Simon, 14

posted by Jeff | Tuesday, March 5, 2024, 12:00 AM | comments: 0

What a strange year to think about my one and only child. We've managed to get him this far, and now he's technically just four years away from legal adulthood. It's really hard to wrap my head around that.

Being the parent of a teenager is one of the hardest things that I've had to do in life. I'm not particularly good at it. By that, I mean I am very impatient. That's not a good mix with a kid at an age where he wants to challenge literally everything. The thing that feeds into this is a desperate feeling that he's going through a lot of the same things that I did, and not the good parts. He's not me, but it's hard to separate what looks like a remake of a movie.

Simon is already asking about why he has to learn anything that they put in front of him, which creates a lot of fear in me. What's worse is that I now see that so much of the system intended to accommodate neurodiverse kids lacks significant accountability for the kid. The balance is completely out of whack. It's a disincentive to even try something when you know that someone will help you, especially when you're a teenager that would rather be doing anything else. My perception is that a lot of what makes it difficult to do homework is starting, especially when it involves writing. Like me, he's often not interested in the work to arrive at certain outcomes. His odds of going to college seem pretty mixed, and while I don't think it's entirely necessary, the numbers favor college grads for quality of life.

Socially, he has still not really found his tribe. When I pick him up from school and he's sitting alone on a bench, it's heartbreaking. That was me. I know what that feels like. I'm crossing my fingers that high school will be different, and we're committed to trying to get him involved in things.

The thing is, when he's not doing teenage boy stuff, he can be a funny kid. He's interested in music. He wants to know how things work. He's borderline obsessed with theme park attractions. He's fun when we're doing fun things. He's fiercely independent on cruises and often at theme parks. He loves helping with the foster cats. He can be generally delightful at times.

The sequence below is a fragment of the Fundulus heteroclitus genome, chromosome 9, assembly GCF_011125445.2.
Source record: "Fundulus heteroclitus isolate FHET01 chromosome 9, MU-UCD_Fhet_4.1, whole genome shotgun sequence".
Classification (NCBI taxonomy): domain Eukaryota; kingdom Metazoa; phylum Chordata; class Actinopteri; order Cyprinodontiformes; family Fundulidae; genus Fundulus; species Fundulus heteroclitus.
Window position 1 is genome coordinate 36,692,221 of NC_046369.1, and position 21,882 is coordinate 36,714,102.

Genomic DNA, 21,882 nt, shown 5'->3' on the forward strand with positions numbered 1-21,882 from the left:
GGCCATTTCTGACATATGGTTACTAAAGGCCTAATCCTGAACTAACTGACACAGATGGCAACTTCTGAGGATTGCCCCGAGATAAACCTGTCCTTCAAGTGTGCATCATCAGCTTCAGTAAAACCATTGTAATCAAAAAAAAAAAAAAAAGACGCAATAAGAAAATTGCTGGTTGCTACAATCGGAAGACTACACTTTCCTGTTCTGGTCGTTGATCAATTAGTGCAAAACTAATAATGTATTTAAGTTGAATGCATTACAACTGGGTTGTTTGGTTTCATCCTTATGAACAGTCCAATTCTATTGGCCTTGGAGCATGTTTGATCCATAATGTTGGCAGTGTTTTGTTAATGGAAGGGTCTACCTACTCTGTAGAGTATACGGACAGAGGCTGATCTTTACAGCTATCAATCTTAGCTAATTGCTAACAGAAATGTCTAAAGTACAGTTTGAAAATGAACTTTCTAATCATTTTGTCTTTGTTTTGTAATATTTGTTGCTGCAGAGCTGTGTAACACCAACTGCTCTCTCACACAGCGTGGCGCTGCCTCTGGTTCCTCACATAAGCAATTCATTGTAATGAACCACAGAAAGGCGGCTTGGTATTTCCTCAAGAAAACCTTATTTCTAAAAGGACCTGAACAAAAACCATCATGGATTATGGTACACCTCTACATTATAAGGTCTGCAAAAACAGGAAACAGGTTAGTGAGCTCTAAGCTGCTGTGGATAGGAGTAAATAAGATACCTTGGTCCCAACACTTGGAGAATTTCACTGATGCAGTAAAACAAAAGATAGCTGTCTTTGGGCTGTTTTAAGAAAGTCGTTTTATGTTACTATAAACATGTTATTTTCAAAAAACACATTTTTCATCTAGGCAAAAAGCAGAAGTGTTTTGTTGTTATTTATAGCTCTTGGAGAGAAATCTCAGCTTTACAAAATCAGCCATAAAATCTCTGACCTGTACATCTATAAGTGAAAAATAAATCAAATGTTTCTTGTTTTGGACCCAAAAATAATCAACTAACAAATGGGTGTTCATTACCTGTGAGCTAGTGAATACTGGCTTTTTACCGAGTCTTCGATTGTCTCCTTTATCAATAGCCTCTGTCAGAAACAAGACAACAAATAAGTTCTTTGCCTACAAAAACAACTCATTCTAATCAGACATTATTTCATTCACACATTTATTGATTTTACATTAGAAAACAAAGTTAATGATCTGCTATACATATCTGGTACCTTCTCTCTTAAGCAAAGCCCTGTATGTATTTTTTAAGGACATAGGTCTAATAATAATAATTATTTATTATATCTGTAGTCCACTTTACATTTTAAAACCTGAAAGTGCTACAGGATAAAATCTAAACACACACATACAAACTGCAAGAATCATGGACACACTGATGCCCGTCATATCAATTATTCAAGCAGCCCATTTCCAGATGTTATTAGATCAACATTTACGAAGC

One of my favorite times with him last year was when he helped me out shooting for my rum documentary (which I'll edit someday). He took a real interest in understanding how the equipment worked and was eager to be responsible for things.

It's possible that he's outgrown photos with Elsa, because that's embarrassing, but cruises continue to be a safe place for him to be himself, do things on his own and generally be a happy kid.

I think the day that I realized just how tall the kid was getting was this day, when we did a Segway tour in Mt. Dora. Mind you, everyone is a few inches taller on one, but it felt extra obvious that day.

Our trip around Northern Europe was obviously the highlight of our year. It's a trip that we put off for years because we figured that it would be difficult to keep him engaged and fed. A cruise was an obvious choice, because it solved both problems (and London and Copenhagen at the bookends obviously have McDonald's). It was also a great way to sample a bunch of countries without devoting waking hours to being on planes. This was our first of two stops in Iceland, this one just outside of Reykjavik.

On the last full day of our trip, disembarking in Copenhagen, we visited Tivoli Gardens. Impossibly, a bunch of young women in another country started shouting Simon's name. It ended up being some of the youth counselors from the ship, who were making a quick day trip to the park. They're always so good to him, and it's emotional to say goodbye.

One of his prize possessions, something he bought, was an electronic MagicBand. Mostly it glows and does stuff in certain places in the theme parks and on the ships, in conjunction with a phone app.

When he does get it in his head that he wants to buy something, he starts looking for ways to make money around the house, which I don't mind. In this case, it was power washing the driveway.

For all of the drama and frustration, we do have some good times together. Sometimes it's hard to remember that when we're struggling with school work and responsibilities.

We spent part of Christmas volunteering at Give Kids The World again this year, so I guess that makes it a tradition now. When it comes to philanthropy, he kind of oscillates between what's in it for him and the benefit of serving others.

Simon had his first dance this year, which as best I can tell went about as expected. Mom was there as a chaperone, which I suspect made a huge difference in his decision to even attend.

We once again started his birthday week at Splitsville, which is expensive, but I suppose worth it once a year. He still uses the bumpers, but the ball ramp is a distant memory for this kid standing about 5'4".


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